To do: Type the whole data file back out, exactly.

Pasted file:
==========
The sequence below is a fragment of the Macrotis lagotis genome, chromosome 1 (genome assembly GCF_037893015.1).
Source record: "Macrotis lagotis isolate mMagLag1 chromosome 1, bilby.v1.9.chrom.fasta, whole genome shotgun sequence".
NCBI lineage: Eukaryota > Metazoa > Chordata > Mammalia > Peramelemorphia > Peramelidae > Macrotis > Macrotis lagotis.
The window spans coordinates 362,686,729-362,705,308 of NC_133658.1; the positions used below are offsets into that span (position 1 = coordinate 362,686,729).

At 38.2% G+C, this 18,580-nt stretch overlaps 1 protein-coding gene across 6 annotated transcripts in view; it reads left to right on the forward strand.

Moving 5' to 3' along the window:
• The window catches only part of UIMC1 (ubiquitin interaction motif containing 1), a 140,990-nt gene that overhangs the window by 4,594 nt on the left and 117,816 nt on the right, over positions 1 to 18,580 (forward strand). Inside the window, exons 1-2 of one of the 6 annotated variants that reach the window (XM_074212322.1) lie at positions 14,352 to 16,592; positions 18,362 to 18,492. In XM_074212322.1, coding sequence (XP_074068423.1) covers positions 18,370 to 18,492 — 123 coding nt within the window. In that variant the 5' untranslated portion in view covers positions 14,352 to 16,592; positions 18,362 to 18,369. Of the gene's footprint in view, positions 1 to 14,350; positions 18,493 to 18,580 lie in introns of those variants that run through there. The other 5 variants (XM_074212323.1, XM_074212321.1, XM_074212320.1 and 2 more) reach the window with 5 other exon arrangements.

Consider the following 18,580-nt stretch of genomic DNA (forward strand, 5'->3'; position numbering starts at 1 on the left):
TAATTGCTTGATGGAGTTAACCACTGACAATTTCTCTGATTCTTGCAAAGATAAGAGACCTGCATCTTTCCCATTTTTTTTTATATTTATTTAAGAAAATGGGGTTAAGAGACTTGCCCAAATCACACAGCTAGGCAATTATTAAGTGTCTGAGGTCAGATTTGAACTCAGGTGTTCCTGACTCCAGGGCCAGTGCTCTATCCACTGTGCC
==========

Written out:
The sequence below is a fragment of the Macrotis lagotis genome, chromosome 1 (genome assembly GCF_037893015.1).
Source record: "Macrotis lagotis isolate mMagLag1 chromosome 1, bilby.v1.9.chrom.fasta, whole genome shotgun sequence".
NCBI lineage: Eukaryota > Metazoa > Chordata > Mammalia > Peramelemorphia > Peramelidae > Macrotis > Macrotis lagotis.
The window spans coordinates 362,686,729-362,705,308 of NC_133658.1; the positions used below are offsets into that span (position 1 = coordinate 362,686,729).

At 38.2% G+C, this 18,580-nt stretch overlaps 1 protein-coding gene across 6 annotated transcripts in view; it reads left to right on the forward strand.

Moving 5' to 3' along the window:
• The window catches only part of UIMC1 (ubiquitin interaction motif containing 1), a 140,990-nt gene that overhangs the window by 4,594 nt on the left and 117,816 nt on the right, over positions 1 to 18,580 (forward strand). Inside the window, exons 1-2 of one of the 6 annotated variants that reach the window (XM_074212322.1) lie at positions 14,352 to 16,592; positions 18,362 to 18,492. In XM_074212322.1, coding sequence (XP_074068423.1) covers positions 18,370 to 18,492 — 123 coding nt within the window. In that variant the 5' untranslated portion in view covers positions 14,352 to 16,592; positions 18,362 to 18,369. Of the gene's footprint in view, positions 1 to 14,350; positions 18,493 to 18,580 lie in introns of those variants that run through there. The other 5 variants (XM_074212323.1, XM_074212321.1, XM_074212320.1 and 2 more) reach the window with 5 other exon arrangements.

Consider the following 18,580-nt stretch of genomic DNA (forward strand, 5'->3'; position numbering starts at 1 on the left):
TAATTGCTTGATGGAGTTAACCACTGACAATTTCTCTGATTCTTGCAAAGATAAGAGACCTGCATCTTTCCCATTTTTTTTTATATTTATTTAAGAAAATGGGGTTAAGAGACTTGCCCAAATCACACAGCTAGGCAATTATTAAGTGTCTGAGGTCAGATTTGAACTCAGGTGTTCCTGACTCCAGGGCCAGTGCTCTATCCACTGTGCC